Captains Courageous

Captains Courageous, by Rudyard Kipling. Orignally published in 1897. 144 pages.

Our 11-year-old had to read this book for her middle school literature class, so I read it also. It was at times a hard read, as dialect heavy books tend to be for me, and this one was heavy with various dialects of both the American seamen from the northeast and foreigners from various points around the globe.

However, I make a point of not being dissuaded by dialects when reading a book and pushed forward. Our daughter tackled this problem by listening to several of the chapters on Librivox as she read it, and it helped her grasp Kipling’s style -in this book- much better.

Captains Courageous is a very masculine book. In fact, if I have to answer the question, “What is Captains Courageous about?” my answer is manhood.  In fact I was asked this question. It’s about a boy, coddled, spoiled and entitled by his mother:

“Like many other unfortunate young people, Harvey had never in all his life received a direct order—never, at least, without long, and sometimes tearful, explanations of the advantages of obedience and the reasons for the request. Mrs. Cheyne lived in fear of breaking his spirit, which, perhaps, was the reason that she herself walked on the edge of nervous prostration.”

One day, as Harvey and his mother (his father is busy managing and increasing their multi-million dollar fortune) are sailing from America to Europe, he falls off the boat and is believed to be lost at sea. He isn’t lost but instead is rescued by a pasing fishing boat filled with men based on the New England coast. Men who are not scheduled to return to the east coast (where Harvey can be reunited with his parents) for another four months. He is eventually presumed dead..

Stuck on the fishing vessel with a crew of sea-hardened sailors from all over the globe, away from his father’s money and his mother’s coddling, Harvey has to work for his keep. He initially balks, but it doesn’t take long before the ship’s captain, Disko Troop, literally beats it into his head that he isn’t in New York anymore, he won’t be for several months, and that there’s no such thing as a free lunch.

This book is ultimately about a boy coming of age, and becoming a man of character as he is influenced by the crew of the We’re Here. The rather obvious dichotomy between the understanding the two fathers represented (Disko Troop and Harvey Sr.) and the two mothers represented drove home to me how much Kipling was driving home the reality that there are things about manhood that women will never quite be able to grasp.

Lots of seafarer terminology is here and I had to look most of it up, and there Kipling spends pages describing the experience of ocean life. So much so, our daughter thought it would be valid to categorize the sea as a legitimate character, which I found very interesting and insightful.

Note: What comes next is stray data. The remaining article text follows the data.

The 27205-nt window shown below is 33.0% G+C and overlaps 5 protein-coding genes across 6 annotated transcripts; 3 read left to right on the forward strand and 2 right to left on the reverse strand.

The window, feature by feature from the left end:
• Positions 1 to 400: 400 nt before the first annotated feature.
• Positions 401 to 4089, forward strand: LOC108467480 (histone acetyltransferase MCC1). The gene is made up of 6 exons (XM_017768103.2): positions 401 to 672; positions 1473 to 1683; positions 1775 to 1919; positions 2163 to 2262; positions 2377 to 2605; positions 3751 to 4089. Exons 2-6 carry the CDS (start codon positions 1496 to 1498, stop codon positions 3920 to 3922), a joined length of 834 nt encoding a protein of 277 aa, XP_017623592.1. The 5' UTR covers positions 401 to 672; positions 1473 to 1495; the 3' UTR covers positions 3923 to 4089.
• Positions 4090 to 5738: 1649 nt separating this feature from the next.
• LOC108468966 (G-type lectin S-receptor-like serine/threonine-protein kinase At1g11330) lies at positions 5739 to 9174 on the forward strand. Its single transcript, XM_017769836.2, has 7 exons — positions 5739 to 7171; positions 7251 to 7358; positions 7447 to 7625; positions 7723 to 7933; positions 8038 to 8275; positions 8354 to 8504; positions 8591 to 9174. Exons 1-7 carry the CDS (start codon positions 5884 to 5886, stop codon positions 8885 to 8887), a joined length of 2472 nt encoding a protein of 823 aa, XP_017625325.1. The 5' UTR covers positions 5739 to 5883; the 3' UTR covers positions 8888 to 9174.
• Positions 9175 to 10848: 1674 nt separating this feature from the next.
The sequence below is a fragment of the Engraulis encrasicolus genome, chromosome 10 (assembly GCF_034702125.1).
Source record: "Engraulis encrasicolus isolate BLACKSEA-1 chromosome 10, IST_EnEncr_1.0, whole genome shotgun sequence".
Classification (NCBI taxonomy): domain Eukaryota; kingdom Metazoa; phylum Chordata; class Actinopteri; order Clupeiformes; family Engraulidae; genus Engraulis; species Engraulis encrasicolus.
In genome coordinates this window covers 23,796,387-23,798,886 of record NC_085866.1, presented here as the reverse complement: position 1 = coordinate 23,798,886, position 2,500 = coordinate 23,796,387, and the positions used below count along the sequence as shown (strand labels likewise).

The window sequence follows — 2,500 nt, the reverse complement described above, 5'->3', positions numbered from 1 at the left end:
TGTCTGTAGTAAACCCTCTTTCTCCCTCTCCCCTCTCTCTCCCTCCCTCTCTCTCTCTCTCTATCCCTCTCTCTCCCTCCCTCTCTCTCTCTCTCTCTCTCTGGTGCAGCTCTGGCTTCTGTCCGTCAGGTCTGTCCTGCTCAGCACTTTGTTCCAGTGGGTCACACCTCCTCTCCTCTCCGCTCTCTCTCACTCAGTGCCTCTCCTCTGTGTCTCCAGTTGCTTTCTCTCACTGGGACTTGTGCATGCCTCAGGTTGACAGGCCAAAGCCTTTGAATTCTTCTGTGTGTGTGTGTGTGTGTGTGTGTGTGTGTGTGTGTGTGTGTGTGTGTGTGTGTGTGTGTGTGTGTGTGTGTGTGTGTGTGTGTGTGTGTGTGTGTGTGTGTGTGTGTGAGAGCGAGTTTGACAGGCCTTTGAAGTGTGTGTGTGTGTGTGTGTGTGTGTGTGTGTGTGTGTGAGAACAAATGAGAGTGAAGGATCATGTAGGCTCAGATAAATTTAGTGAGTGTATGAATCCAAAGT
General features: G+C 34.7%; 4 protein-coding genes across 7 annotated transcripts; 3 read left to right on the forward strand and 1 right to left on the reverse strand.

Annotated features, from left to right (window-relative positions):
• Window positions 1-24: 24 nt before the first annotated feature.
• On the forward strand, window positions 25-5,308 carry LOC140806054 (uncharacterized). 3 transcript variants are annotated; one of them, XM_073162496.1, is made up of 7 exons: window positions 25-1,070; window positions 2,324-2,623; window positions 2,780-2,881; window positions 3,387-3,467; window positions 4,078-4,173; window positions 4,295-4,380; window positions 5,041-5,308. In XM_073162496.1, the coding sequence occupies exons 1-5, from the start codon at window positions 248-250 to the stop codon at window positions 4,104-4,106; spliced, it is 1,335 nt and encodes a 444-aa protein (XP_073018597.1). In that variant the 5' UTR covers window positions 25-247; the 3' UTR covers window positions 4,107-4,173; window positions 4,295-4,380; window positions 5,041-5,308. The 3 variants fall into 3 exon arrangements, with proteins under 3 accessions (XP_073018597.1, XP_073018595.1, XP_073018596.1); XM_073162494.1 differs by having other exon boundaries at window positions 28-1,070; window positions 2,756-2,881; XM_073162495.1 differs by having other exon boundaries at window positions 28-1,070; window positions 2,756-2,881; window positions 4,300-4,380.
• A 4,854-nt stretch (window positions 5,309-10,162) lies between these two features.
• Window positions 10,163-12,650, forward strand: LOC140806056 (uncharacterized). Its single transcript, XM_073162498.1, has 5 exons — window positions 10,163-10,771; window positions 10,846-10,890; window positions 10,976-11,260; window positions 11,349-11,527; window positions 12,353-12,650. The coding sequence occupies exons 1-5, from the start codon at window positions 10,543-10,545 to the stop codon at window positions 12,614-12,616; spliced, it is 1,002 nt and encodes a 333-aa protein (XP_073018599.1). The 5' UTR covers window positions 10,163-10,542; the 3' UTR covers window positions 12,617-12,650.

This… This is a good book. It may have been a children’s book in 1897, but given the decline in most American’s level of reading, I feel completely comfortable recommending to anyone from age 12 to 92. Besides, what was it that C.S. Lewis said:

No book is really worth reading at the age of 10 which is not equally- and often far more- worth reading at the age of 50 and beyond.

Grade: A

Content advisory: Some racial slurs and religious slurs. Some murkiness on matters of faith that would probebly be best explored with children under 12. Death, violence, and peril are included as well.

Age recommendation: 12 +

 

 

 

Book life, homeschooling, and a request.

I still have a few book reviews in draft, which are being slowed down significantly as we adjust to our new homeschool workload. Sometime over the next two weeks, I expect to post reviews of the following books:

  • Captains Courageous
  • Hillbilly Elegy
  • A Bear Called Paddington
  • Your Man is Wonderful

In the meantime, we are experiencing quite the challenge juggling the demands of homeschooling, the homework and readings associated with the supplemental classes our kids are taking, and regular homemaking necessities.

The positives are that our kids are getting top notch instruction from some amazingly gifted women (and a few men) in subjects I could never have tackled with the same depth of knowledge and enthusiasm. Latin, literature, drama, speech, visual arts, and art appreciation taught by teachers with passion for the subjects, years of studying them, and a wholly Christian worldview are pretty priceless. We are thankful to have found such a great community to add to our homeschool repertoire and more parents to join us on the journey.